For anyone joining the project who will be in Indonesia for more than 60 days in total, you will need to obtain a social/cultural visa in advance and will then need to extend this. This can be done in Sorong and transport from the project site can be arranged for this for a small fee.

For all visa questions, we strongly recommended consulting your local Indonesian embassy, as well as checking your own country’s government website with regards to travel. Please note that visas are your own responsibility.

Dive Courses

You are able to join this project as a qualified or unqualified diver and there are a number of dive courses available that you can complete.

You must be at least PADI Advanced Open Water qualified (or an equivalent) to take part in the research and science dives on this project. So if you join as an unqualified diver or with only the PADI Open Water qualification, you will spend your first week completing your PADI Advanced Open Water qualification.

You are then able to gain some or all of the following dive qualifications (depending on how long you volunteer for).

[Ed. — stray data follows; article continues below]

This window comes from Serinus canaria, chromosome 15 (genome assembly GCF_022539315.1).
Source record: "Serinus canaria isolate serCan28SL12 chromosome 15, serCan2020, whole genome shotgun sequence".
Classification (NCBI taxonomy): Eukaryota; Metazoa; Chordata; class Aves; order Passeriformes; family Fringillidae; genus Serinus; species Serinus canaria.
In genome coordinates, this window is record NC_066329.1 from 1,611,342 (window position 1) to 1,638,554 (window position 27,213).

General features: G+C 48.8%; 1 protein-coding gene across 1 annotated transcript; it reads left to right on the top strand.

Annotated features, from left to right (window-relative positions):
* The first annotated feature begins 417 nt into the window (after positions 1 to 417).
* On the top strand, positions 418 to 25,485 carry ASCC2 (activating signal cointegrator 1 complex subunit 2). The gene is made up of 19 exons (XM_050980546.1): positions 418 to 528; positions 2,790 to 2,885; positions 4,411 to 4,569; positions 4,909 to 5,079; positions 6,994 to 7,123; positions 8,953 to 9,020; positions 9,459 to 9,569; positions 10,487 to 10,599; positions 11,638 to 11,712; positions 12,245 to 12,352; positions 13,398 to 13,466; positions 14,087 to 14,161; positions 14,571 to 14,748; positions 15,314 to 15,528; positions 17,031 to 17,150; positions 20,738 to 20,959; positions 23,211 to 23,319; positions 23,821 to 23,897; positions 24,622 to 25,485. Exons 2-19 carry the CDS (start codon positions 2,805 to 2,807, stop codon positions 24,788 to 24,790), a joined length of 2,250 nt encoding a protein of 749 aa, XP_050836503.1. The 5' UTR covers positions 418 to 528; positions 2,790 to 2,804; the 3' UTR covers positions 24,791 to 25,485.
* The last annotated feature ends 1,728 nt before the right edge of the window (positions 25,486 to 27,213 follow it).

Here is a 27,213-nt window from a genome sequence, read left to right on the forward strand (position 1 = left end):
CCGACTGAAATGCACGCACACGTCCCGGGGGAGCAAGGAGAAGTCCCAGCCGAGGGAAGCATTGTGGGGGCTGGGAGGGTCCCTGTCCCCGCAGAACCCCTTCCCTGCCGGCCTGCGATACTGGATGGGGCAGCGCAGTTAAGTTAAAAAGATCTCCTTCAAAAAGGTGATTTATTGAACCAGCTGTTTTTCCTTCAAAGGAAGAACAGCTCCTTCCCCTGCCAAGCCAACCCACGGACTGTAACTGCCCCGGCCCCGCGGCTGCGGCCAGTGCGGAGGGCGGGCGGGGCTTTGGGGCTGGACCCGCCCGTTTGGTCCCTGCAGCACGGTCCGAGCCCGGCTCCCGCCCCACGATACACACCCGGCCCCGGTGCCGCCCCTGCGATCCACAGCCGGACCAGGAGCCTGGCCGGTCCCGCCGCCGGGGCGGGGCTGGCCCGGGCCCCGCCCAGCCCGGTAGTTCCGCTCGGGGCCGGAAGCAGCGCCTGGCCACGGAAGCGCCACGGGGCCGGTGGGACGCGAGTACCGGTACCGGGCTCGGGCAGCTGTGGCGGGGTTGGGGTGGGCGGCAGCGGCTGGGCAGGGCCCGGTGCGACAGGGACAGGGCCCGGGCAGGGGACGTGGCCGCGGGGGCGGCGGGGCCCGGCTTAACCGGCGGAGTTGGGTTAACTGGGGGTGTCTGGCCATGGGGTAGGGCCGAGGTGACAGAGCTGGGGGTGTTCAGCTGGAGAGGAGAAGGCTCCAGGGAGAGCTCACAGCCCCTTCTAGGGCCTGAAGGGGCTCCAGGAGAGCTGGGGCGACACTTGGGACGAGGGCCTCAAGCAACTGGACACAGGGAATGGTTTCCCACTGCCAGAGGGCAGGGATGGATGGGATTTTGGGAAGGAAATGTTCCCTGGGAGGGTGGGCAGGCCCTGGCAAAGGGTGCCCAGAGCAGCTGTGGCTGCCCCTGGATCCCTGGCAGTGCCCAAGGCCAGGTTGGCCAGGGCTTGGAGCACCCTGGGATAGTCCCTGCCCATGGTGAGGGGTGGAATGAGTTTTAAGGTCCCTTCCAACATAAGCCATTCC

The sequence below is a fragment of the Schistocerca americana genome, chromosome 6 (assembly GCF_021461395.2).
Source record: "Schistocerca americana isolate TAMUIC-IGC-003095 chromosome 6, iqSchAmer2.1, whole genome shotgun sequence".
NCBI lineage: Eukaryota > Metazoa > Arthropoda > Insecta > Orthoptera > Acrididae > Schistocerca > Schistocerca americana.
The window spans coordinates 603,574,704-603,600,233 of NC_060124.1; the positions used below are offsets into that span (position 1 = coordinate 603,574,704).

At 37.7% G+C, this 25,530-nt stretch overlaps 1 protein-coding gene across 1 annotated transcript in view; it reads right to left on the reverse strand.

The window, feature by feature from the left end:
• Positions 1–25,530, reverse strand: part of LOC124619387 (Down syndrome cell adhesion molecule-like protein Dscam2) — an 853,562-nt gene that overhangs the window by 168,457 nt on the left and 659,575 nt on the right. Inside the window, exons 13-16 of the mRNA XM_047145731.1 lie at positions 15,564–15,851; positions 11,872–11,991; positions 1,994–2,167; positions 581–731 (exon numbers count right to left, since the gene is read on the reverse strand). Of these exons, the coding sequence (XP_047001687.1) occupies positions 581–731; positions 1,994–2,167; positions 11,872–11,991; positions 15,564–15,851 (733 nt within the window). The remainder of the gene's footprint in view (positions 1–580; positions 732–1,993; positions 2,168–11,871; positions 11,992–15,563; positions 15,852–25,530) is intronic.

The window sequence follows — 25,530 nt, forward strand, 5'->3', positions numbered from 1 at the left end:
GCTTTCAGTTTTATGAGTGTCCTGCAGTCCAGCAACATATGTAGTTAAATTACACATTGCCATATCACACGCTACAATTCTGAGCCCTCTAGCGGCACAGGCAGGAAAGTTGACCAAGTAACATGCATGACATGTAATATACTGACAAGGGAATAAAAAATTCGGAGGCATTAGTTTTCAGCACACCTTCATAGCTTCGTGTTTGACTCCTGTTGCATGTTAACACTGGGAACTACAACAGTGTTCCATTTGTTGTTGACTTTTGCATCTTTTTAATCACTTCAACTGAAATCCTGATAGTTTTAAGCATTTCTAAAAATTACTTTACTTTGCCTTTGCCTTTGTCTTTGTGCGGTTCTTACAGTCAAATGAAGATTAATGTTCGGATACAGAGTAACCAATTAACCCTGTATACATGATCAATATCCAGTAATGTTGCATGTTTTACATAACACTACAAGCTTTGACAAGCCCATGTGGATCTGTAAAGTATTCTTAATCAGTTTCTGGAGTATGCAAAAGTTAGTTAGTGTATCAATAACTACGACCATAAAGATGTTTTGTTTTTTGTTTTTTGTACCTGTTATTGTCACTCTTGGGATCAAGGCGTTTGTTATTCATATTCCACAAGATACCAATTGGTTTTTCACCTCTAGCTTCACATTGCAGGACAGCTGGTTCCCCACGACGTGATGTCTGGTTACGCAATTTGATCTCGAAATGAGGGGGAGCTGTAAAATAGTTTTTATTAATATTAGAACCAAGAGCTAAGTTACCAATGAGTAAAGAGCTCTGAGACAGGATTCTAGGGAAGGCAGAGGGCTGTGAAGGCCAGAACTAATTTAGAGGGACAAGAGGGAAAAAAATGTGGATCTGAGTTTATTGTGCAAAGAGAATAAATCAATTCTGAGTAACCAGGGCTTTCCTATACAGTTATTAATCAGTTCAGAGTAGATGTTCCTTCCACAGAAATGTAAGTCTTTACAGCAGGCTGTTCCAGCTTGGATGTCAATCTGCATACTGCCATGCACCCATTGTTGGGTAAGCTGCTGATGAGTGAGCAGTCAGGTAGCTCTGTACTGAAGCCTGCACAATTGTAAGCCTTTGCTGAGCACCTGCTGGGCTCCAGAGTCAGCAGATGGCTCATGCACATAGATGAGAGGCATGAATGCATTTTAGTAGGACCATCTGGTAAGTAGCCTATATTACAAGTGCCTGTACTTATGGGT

Emergency First Response: This course is designed to build the confidence of a diver, increasing their willingness to respond when faced with an emergency. This can be completed for no additional fee, however, you must purchase and complete the PADI eLearning course in advance.

Rescue Diver: Should you wish to enhance your diving further, you can undertake the Rescue Diver Course at an additional cost of $240. This course can be challenging, but incredibly rewarding as you become a better diving ‘buddy’ and can become confident in your ability to help others if needed. You will need to have completed the Emergency First Response course in order to complete this.